Charles Runels: Well, thank you for mentioning that. You were there with Sylvia in Beverly Hills. I know that’s your home base, right, in Beverly Hills? Is that correct? Is that where you live?

AJ Applegate: Well, yeah. I’m in the Valley.

Charles Runels: Yeah. So you’re there in Los Angeles. Sylvia’s one of our providers and you were kind enough to experience the procedure. You just had it, was it yesterday or the day before?

AJ Applegate: The day before.

Charles Runels: Yeah. So, normally what happens is not much happens until the third week, but we’ll get into the details of the shot in a second, but since you brought it up, thank you for experiencing it. Tell me what you think about this, because I hear this sometimes. Women will tell me, “Well, I don’t need that shot because everything’s good already.”

AJ Applegate: Yeah.

Charles Runels: When someone tells me that, I always think I would never, if I had some cool workout tip for someone that was really in shape and you told them, they would want to know what it is. Actually, the more fit they are the more they would want to know.

AJ Applegate: Right.

Charles Runels: And I’ve found that people who enjoy sex, if you think that there’s … It’s an art, right? You never quit learning an art. When you bring up that you might have something that makes it better, what do they do? They want to figure out what it is, right? And I’ve found that a lot of people who it’s not working so well will pretend like it is. Do you have any thoughts on that? Am I off base there? What do you think about that?

AJ Applegate: No, no. That makes sense to me. I feel like the women that do say that are like, “Oh, whatever. I’m already good.” They probably don’t have that great of a sex life and maybe they think that they do, but they’re not sexual. They don’t want to explore more. That’s the reason … I know I have orgasms all the time. I’ve gotten gang banged, I’ve done a bunch of different things.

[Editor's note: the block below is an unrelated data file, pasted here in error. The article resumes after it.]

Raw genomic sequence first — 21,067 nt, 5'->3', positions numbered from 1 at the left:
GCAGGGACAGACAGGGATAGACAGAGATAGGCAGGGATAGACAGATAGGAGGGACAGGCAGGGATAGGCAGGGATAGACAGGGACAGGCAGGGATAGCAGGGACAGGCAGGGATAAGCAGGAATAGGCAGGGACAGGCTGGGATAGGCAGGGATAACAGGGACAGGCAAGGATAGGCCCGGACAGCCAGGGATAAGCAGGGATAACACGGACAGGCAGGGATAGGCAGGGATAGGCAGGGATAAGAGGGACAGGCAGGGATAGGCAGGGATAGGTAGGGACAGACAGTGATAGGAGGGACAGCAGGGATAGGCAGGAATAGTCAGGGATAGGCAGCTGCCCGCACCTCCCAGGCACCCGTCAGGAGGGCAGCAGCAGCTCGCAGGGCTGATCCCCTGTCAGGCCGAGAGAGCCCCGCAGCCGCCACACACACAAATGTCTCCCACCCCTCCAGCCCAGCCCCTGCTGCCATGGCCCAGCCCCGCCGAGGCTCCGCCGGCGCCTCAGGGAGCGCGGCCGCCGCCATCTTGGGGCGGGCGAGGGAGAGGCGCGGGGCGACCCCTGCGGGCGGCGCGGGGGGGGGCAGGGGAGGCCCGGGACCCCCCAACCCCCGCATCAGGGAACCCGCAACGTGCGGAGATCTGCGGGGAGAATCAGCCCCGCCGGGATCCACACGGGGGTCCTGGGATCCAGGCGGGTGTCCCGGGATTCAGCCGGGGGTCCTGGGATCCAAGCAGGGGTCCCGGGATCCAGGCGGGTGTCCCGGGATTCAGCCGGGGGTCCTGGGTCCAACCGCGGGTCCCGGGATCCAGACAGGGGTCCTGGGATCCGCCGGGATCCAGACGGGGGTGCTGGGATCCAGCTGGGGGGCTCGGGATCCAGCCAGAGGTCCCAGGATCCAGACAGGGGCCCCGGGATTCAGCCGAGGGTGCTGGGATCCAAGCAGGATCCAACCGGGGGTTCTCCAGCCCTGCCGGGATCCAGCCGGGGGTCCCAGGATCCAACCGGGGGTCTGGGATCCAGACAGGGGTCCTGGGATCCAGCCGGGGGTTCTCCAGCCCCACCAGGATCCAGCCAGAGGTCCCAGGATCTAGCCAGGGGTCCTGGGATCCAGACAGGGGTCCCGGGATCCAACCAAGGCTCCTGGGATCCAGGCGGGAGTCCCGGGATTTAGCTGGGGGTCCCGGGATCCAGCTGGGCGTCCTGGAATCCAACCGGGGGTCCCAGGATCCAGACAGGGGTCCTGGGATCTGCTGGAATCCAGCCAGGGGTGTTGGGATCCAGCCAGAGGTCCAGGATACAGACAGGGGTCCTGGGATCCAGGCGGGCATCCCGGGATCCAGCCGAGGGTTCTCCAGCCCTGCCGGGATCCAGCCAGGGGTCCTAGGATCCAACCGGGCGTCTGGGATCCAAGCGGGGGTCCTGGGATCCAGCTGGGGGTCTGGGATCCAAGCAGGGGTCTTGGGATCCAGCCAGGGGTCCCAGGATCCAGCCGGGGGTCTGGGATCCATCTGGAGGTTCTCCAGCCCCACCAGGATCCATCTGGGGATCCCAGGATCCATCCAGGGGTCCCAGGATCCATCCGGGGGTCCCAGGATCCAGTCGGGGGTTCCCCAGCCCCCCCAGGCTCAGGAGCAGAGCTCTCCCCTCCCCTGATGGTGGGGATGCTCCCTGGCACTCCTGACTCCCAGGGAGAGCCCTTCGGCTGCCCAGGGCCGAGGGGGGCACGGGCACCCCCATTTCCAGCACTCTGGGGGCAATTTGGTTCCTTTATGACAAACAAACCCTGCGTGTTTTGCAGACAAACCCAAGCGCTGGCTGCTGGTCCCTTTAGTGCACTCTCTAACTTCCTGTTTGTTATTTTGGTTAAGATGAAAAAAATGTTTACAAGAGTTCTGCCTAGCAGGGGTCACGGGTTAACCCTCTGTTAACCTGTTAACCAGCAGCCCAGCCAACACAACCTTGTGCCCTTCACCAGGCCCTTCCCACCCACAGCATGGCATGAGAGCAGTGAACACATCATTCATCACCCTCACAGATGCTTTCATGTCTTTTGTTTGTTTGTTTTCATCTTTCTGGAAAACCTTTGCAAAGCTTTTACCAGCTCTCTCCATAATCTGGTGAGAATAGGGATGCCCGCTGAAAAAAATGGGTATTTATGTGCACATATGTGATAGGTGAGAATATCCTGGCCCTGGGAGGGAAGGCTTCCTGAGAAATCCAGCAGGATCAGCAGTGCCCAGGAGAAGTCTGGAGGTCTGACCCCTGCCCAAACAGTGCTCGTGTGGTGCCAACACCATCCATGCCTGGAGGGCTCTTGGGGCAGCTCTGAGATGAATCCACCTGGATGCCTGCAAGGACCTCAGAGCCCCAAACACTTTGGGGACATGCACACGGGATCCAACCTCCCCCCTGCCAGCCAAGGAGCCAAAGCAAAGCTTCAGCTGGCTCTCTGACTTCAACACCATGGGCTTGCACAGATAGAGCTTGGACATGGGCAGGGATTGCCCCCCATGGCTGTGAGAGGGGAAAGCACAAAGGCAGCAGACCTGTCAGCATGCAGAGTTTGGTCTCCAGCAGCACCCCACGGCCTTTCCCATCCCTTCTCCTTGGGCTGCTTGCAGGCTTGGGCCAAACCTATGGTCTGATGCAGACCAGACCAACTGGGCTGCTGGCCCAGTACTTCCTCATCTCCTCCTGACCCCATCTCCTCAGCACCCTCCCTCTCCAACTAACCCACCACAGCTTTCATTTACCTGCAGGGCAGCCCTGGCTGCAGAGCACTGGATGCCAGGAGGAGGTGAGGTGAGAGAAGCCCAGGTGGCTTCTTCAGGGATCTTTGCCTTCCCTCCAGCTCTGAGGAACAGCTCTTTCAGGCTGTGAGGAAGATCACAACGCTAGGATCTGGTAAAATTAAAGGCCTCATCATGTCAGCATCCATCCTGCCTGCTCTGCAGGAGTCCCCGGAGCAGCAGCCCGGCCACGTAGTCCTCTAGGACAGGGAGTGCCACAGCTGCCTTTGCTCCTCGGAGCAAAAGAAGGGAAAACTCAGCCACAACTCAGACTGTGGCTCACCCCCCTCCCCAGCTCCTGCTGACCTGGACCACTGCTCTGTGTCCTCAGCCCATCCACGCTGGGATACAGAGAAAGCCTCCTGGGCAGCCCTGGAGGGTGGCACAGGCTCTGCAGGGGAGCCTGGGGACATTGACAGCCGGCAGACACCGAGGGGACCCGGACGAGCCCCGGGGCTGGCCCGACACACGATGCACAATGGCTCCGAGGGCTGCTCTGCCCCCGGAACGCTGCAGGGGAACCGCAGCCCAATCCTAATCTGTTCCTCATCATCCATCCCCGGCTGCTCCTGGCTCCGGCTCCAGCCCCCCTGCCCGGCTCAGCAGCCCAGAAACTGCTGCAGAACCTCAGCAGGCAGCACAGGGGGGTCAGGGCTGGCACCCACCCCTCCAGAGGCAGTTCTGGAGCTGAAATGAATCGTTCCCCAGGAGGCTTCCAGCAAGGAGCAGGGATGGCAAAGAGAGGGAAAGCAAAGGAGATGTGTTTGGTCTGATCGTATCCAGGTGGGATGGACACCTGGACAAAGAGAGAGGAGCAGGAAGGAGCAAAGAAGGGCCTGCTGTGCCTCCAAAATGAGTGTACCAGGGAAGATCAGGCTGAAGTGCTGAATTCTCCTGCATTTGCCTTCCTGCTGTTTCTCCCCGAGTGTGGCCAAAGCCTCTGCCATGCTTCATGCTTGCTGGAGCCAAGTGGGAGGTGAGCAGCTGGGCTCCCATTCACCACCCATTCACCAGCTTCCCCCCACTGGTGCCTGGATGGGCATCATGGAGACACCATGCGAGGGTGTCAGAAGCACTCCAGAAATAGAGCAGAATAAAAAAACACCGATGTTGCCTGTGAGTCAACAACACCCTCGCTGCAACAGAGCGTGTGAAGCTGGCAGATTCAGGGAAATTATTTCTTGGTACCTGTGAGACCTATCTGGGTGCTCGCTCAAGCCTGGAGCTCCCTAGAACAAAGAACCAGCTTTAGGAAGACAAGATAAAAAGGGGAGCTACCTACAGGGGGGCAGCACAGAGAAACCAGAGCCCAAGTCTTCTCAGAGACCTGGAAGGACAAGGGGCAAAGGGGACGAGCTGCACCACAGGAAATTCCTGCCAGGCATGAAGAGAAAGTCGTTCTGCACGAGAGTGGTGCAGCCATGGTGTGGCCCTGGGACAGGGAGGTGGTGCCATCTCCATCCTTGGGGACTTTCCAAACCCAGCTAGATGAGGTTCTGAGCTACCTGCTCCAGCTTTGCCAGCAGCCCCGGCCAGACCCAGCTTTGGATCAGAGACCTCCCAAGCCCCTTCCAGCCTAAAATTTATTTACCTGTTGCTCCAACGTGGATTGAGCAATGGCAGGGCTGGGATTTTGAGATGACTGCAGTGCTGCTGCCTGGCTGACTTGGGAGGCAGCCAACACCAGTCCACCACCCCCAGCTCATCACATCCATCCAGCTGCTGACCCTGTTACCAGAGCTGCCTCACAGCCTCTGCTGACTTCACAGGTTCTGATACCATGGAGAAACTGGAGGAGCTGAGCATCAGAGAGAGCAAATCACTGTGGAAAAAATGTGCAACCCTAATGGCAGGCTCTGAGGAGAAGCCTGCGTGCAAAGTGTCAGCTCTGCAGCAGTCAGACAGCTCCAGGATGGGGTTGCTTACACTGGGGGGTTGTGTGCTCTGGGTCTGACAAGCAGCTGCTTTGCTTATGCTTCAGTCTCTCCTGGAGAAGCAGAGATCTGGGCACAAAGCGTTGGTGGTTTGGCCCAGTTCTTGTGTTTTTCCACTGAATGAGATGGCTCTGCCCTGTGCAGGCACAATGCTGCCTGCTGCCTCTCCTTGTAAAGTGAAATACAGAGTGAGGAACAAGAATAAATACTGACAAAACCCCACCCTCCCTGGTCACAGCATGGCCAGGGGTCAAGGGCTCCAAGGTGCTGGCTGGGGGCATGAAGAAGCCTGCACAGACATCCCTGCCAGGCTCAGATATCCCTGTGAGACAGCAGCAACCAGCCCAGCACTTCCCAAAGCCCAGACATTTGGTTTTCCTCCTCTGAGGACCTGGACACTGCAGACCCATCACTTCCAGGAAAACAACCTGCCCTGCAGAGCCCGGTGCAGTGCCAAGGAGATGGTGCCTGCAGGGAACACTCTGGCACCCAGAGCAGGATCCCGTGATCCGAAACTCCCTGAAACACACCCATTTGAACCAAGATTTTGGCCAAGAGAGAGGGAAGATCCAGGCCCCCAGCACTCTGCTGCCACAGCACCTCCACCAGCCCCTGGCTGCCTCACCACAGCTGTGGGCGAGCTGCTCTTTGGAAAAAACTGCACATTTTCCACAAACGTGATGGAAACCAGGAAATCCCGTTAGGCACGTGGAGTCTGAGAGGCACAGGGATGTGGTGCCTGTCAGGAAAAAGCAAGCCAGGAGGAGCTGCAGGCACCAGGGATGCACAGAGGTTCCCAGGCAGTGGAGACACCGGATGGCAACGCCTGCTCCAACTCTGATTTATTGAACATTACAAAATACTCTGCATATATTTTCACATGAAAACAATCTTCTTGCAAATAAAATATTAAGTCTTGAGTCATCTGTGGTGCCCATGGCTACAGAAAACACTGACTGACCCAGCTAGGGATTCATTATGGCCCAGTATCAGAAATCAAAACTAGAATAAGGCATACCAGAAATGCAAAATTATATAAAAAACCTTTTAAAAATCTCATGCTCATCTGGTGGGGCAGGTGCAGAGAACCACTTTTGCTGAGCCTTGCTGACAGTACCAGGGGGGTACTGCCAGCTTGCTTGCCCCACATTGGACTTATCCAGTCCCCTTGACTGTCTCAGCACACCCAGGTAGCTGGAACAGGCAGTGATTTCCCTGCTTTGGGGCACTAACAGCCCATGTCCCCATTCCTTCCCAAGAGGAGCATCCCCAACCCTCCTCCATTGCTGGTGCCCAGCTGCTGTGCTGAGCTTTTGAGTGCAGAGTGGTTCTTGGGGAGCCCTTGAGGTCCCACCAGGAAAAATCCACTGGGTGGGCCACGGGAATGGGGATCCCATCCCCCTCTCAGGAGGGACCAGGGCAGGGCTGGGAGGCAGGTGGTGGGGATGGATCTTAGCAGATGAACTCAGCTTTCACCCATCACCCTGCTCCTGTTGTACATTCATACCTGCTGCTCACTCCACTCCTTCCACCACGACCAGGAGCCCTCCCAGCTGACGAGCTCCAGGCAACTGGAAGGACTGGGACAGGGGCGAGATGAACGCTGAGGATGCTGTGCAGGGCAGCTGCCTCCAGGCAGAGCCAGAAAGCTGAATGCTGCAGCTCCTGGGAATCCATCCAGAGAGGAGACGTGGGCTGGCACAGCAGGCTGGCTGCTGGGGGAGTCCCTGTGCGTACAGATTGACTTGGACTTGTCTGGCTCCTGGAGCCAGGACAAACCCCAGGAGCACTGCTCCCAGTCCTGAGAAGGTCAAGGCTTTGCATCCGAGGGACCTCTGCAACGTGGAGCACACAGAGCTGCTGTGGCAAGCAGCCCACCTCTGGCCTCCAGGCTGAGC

Charles Runels: Sure. Sure.

AJ Applegate: But for me, I still wanted to see how much further can I take this? Can I even enjoy sex even more if I do this?

Charles Runels: Yes.

AJ Applegate: So, that makes sense that those women probably aren’t [inaudible 00:04:32] that are like, “Oh, I’m fine.”

Charles Runels: Yeah. So what would you say … There are some people that would say … I don’t know if you know this, but women’s sexuality has this really interesting thing that I see nowhere else in medicine. For example, if my penis will not get erect, and I’m not bothered by that because I live alone, the official diagnosis for me would still be erectile dysfunction. Even if I live alone and do not have a lover and I’m not bothered by it. Just like if I have high blood pressure. Even if I’m not measuring it, I’ve got hypertension. Did you know that if you have, say, painful intercourse, dyspareunia, and you’re not able to have an orgasm but you’ve chosen as a female to live alone and you decide you’re not bothered by that, it does not get counted as a sexual dysfunction? And that came, I think that sort of evolved out of the idea as we, understandably, who are doctors to tell you you have a problem if you don’t think you have a problem? On the other hand, by thinking that way, women, if they have, say, their painful intercourse gone or their libido back their life could be different.